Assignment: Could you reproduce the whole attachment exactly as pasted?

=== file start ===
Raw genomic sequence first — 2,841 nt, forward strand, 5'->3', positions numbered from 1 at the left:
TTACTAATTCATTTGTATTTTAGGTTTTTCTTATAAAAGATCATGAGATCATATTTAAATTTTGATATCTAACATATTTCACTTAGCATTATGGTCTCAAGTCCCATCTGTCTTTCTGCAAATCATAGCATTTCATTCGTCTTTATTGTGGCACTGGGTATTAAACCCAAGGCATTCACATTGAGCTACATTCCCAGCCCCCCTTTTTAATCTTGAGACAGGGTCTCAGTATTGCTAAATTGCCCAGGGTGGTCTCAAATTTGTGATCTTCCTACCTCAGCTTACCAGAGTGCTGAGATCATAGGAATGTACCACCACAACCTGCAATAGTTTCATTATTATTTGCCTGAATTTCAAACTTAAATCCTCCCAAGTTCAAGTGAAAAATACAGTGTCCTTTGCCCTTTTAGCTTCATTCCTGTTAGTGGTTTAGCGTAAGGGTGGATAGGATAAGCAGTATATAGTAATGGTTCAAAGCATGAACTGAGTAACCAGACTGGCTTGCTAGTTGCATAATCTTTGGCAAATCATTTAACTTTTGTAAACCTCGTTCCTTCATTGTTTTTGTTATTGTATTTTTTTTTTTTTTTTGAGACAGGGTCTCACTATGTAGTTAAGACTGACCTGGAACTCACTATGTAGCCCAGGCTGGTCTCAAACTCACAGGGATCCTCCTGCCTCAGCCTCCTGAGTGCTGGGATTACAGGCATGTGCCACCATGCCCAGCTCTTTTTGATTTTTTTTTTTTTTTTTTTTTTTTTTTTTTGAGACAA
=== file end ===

Raw genomic sequence first — 2,841 nt, forward strand, 5'->3', positions numbered from 1 at the left:
TTACTAATTCATTTGTATTTTAGGTTTTTCTTATAAAAGATCATGAGATCATATTTAAATTTTGATATCTAACATATTTCACTTAGCATTATGGTCTCAAGTCCCATCTGTCTTTCTGCAAATCATAGCATTTCATTCGTCTTTATTGTGGCACTGGGTATTAAACCCAAGGCATTCACATTGAGCTACATTCCCAGCCCCCCTTTTTAATCTTGAGACAGGGTCTCAGTATTGCTAAATTGCCCAGGGTGGTCTCAAATTTGTGATCTTCCTACCTCAGCTTACCAGAGTGCTGAGATCATAGGAATGTACCACCACAACCTGCAATAGTTTCATTATTATTTGCCTGAATTTCAAACTTAAATCCTCCCAAGTTCAAGTGAAAAATACAGTGTCCTTTGCCCTTTTAGCTTCATTCCTGTTAGTGGTTTAGCGTAAGGGTGGATAGGATAAGCAGTATATAGTAATGGTTCAAAGCATGAACTGAGTAACCAGACTGGCTTGCTAGTTGCATAATCTTTGGCAAATCATTTAACTTTTGTAAACCTCGTTCCTTCATTGTTTTTGTTATTGTATTTTTTTTTTTTTTTTGAGACAGGGTCTCACTATGTAGTTAAGACTGACCTGGAACTCACTATGTAGCCCAGGCTGGTCTCAAACTCACAGGGATCCTCCTGCCTCAGCCTCCTGAGTGCTGGGATTACAGGCATGTGCCACCATGCCCAGCTCTTTTTGATTTTTTTTTTTTTTTTTTTTTTTTTTTTTTGAGACAA